The new chairman of Poole BID says creating new communities is the key to reinvigorating town centres in the conurbation.

James Croker believes the concept of town centre living must be embraced by planners as part of breathing new life into urban areas, already facing severe challenges from a decade of online shopping growth and the effects of Covid.

He said: “Town and city centres have always been changing based upon market forces. The global pandemic has accelerated the decline of retail stores and introduced an online concept to an older demographic, something that has been rapidly expanding in other age groups for the past ten years.”

In an article appearing in the Echo next week as part of a special supplement exploring the future of our town centres and high streets, Mr Croker says:

“While we should embrace the tech revolution and celebrate it for all the positives it has brought, we should ensure we also stay agile to the notion of changing places and spaces.

“In the UK we like to preserve heritage, but we also seem blinkered to conserving the past to the detriment of progress.

“Places and spaces contribute to 20% of the climate change emergency and by acting quickly can replace inefficient buildings with sustainable buildings which are fit for purpose.

“This sense of community will encourage friendship, intimacy, and a sense of connection and this in turn will lead to esteem and pride.”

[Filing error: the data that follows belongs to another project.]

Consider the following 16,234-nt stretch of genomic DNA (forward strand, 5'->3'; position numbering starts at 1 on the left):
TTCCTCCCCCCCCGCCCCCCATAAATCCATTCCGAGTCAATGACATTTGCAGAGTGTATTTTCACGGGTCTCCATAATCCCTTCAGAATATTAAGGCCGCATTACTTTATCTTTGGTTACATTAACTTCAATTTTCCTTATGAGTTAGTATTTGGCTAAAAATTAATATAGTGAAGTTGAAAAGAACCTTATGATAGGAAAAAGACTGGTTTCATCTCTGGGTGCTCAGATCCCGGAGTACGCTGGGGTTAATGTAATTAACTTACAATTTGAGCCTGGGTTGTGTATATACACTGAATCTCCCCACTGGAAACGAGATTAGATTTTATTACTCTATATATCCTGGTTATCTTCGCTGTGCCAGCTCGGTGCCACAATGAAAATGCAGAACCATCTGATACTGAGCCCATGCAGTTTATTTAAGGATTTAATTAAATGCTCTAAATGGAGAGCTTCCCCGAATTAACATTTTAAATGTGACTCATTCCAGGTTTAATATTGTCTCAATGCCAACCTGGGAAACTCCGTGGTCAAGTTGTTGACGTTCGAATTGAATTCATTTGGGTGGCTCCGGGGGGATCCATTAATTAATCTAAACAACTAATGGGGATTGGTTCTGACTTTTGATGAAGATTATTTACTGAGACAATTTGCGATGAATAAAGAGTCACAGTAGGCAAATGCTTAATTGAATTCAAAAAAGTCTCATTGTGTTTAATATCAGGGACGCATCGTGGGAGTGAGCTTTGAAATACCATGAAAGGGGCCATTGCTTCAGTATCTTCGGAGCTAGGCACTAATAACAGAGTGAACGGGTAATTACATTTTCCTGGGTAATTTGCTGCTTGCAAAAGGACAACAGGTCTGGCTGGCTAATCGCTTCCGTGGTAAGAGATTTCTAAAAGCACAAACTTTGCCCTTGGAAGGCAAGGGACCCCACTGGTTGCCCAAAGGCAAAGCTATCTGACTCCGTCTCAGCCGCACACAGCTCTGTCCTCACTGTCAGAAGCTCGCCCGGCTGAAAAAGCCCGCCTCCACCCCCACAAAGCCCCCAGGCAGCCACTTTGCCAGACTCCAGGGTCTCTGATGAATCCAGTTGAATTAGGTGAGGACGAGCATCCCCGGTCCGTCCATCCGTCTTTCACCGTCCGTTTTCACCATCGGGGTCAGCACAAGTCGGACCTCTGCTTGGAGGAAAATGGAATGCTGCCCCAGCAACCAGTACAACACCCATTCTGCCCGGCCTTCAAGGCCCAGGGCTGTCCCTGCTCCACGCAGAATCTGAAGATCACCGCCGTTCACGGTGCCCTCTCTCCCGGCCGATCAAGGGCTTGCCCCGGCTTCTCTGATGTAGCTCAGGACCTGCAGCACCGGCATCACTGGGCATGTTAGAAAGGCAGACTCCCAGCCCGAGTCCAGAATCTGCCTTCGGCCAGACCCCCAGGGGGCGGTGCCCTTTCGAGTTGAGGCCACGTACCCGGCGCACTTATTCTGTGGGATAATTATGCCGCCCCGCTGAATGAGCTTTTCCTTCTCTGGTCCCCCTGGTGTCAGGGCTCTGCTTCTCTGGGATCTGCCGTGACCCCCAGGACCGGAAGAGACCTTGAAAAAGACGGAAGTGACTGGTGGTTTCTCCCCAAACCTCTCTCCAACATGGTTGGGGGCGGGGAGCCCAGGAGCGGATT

Mr Croker said there was high demand to live in the BCP area but the urban sprawl is close to capacity.

“The answers lie within our town and city centres, to repurpose and reinvigorate them and create new communities.

"To increase supply means to build more sustainable homes, the limited land means changing building use and to begin to build up. Creating these communities will reduce localised transport use and minimise the carbon footprint.”

Businesses located in the town centre would benefit from the increased footfall, cleanliness will increase and anti-social behaviour fall because of the pride of residents.

He believes there is a consensus that town and city centres are outdated commercially and environmentally.

Poole BID is up for renewal in a ballot of its levy-paying businesses in April.

◾️The supplement appears in the Echo on February 26.